Michael Phelps is six for six in his quest to obtain eight gold medals in a single Olympics. Last night in the 200 IM, he pulled away from the field just when he was beginning to look human. Considering Phelps’ worst stroke is breaststroke, it looked like Laszlo Cseh had a chance to make it a race in the back half as he was close to Phelps after the backstroke leg. It was Phelps’ race strategy that prohibited the comeback from happening.
Phelps came out swinging in the fly leg. “That’s what I wanted to do, take it fast the first 50 and see what happens,” Phelps explained in a post-race interview. “I wasn’t going to hold anything back.” Taking out the IM fast forced the field to swim uncomfortably fast to keep up with the pace. Halfway through the breaststroke leg, Phelps relied on his powerful kick and masterful utilization of the glide to keep him ahead while his opponents began to tire.
And at the end, another gold, another world record, and one step closer to passing Mark Spitz.
Tonight is perhaps his toughest challenge of these games. It’s a short-distance sprint event, which always increases the possibility of someone getting really amped up and having a freakishly-fast swim. If the semifinal results are a proper indicator, the difference between 1st and 8th in the race will be less than a second.
Above is a picture of Phelps (close) and Crocker (far) racing in a short course championship meet.
This is also race 16 of 17 for Phelps, so he will certainly be fighting fatigue and muscle soreness. Let’s take a look at the other medal contenders:
Serbia’s Milorad Cavic posted the fastest time in the semifinals and will be swimming in lane 4 tonight. He swam a 50.92 after taking the first 50 meters out in 23.67 seconds. Cavic posted the 3rd fastest time in the 100 m fly in 2007, behind Americans Phelps and Crocker. He is admittedly a front-half swimmer, which has caused him problems in the past against Phelps, especially in longer distances. He offered some thoughts about swimming the 1-fly against Phelps in his Olympic bio: “I think about this all the time. Whenever I get tired, I just think, ‘Here’s this shark, here’s this guy who can’t lose, who doesn’t lose, and he’s coming for us.’ I’m not intimidated but it motivates me every day.”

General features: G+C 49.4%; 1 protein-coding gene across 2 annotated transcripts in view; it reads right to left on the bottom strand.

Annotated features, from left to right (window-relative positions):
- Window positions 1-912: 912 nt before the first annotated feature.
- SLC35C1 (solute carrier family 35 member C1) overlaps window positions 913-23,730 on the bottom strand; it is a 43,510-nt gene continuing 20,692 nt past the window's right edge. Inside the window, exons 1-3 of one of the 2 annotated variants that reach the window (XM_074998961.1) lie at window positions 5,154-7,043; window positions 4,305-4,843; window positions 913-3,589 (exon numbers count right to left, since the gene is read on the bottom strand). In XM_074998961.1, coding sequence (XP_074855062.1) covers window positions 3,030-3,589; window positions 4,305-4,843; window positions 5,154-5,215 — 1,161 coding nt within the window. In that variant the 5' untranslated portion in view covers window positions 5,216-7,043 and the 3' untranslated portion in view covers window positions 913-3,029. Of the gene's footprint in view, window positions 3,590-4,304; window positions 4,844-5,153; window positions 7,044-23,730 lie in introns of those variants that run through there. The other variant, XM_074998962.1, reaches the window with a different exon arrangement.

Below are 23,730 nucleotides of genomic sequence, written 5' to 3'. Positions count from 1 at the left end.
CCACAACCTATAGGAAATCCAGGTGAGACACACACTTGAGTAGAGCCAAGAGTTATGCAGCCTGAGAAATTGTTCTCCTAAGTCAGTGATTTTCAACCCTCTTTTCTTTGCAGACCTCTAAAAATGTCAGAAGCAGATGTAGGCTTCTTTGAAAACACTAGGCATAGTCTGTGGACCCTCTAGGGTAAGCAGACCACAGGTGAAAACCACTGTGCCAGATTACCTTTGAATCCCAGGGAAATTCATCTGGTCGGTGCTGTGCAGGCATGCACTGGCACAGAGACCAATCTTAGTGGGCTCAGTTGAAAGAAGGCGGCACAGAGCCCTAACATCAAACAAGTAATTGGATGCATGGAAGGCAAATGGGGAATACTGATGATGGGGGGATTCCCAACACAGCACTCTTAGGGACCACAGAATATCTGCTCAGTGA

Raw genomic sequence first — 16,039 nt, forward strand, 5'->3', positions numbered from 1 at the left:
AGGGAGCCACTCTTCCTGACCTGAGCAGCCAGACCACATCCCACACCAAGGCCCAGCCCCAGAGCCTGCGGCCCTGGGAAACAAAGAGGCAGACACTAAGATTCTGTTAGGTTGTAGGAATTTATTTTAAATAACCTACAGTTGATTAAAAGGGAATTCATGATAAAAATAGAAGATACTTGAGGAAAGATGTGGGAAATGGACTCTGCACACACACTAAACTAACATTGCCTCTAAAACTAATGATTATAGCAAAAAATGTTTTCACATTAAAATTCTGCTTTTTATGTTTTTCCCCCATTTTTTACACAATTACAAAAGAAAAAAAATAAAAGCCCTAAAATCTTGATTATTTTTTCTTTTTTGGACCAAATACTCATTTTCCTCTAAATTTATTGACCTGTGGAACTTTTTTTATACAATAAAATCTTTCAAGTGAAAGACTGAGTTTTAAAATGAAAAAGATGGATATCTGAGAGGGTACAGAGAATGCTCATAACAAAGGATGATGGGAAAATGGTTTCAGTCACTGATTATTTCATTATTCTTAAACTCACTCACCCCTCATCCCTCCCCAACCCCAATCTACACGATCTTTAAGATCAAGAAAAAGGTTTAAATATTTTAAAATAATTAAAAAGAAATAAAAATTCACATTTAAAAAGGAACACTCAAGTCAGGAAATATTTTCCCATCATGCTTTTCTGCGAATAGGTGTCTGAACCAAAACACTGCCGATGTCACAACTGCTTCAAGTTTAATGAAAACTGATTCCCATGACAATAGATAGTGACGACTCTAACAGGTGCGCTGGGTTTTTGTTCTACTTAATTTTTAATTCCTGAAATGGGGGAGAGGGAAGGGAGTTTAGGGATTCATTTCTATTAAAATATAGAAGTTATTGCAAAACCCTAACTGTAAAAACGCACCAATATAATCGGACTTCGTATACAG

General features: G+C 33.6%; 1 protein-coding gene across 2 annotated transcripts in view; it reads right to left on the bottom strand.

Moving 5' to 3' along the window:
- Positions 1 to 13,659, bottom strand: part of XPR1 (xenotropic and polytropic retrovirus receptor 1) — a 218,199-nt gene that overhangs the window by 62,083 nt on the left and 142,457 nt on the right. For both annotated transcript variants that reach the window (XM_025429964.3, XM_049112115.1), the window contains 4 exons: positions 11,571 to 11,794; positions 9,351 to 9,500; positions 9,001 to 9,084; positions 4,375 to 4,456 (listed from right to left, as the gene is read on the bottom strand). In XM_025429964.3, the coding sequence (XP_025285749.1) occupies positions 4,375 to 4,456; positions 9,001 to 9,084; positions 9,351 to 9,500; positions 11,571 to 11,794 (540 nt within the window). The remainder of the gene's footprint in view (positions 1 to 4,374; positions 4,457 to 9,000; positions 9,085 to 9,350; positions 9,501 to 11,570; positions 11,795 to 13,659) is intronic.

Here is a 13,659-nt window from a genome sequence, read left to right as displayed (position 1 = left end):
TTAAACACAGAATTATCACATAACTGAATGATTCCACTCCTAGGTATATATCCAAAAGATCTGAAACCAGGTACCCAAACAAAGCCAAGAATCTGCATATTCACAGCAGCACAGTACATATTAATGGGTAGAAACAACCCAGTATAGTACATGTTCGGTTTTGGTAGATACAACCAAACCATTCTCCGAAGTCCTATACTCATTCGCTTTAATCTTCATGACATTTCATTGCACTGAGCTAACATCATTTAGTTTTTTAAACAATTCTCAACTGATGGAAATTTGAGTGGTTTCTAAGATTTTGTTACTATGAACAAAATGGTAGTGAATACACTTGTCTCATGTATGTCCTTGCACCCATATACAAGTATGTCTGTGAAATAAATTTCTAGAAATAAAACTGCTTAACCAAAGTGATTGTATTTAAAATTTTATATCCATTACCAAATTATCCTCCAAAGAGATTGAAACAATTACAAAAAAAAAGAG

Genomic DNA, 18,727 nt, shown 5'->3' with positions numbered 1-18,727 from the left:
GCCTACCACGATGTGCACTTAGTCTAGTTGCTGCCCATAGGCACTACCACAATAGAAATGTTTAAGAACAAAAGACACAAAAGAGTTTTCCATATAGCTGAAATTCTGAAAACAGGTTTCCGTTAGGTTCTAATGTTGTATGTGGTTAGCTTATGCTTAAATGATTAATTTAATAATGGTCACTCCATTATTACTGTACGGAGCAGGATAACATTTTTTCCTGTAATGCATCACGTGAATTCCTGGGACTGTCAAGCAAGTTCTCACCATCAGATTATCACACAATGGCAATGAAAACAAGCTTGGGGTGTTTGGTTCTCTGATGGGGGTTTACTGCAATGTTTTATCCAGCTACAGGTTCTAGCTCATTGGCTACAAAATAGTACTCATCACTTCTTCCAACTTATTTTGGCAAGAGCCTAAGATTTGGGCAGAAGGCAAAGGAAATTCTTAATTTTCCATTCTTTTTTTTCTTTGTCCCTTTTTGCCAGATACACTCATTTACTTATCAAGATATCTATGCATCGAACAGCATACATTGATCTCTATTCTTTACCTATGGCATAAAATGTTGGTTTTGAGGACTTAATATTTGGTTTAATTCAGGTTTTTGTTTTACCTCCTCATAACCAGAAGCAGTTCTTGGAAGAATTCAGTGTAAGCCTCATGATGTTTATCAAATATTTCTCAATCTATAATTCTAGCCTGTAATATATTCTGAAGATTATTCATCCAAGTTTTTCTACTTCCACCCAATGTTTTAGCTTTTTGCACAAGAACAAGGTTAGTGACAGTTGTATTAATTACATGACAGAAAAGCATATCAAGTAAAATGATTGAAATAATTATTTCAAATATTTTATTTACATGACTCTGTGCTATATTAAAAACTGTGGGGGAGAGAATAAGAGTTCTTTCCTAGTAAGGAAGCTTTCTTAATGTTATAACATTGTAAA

World-record holder and teammate Ian Crocker will be swimming in lane 3 after posting the 3rd fastest time in the semi-finals. He also took his first 50 out fast, swimming it in 23.91 seconds. Going into the Olympic trials, Crocker was favored to win the event, but lost to Phelps for a third straight time in that race. Although Crocker and Phelps have been trading 1st places in this event since the 2003 Worlds, Phelps has had Crocker’s number as of late. The former Texas Longhorn is 10-time NCAA champion and 22-time NCAA All-American. Crocker won the 100 yard butterfly (short-course) national title all four years at Texas, joining Mark Spitz (Indiana) and Pablo Morales (Stanford) as the only men ever to win the 100 fly four years in row at the NCAA Championships.
My sleeper pick to sneak into the medal race is the Ukraine’s Andrii Serdinov. He should be right with Phelps at the 50 and is a strong second-half sprinter.
I expect both Cavic and Crocker to be ahead of the field at the 50 with Phelps close behind, which will make for an exciting race. I think Phelps will begin his comeback at the wall and use his momentum to pass Cavic and Crocker in the second half to tie Spitz with seven gold medals.
I think Phelps will break the world record, swimming the 100m fly in the low 50s (breaking 50 seconds would be an incredible swim). But hold onto your hats because this will be a VERY close race.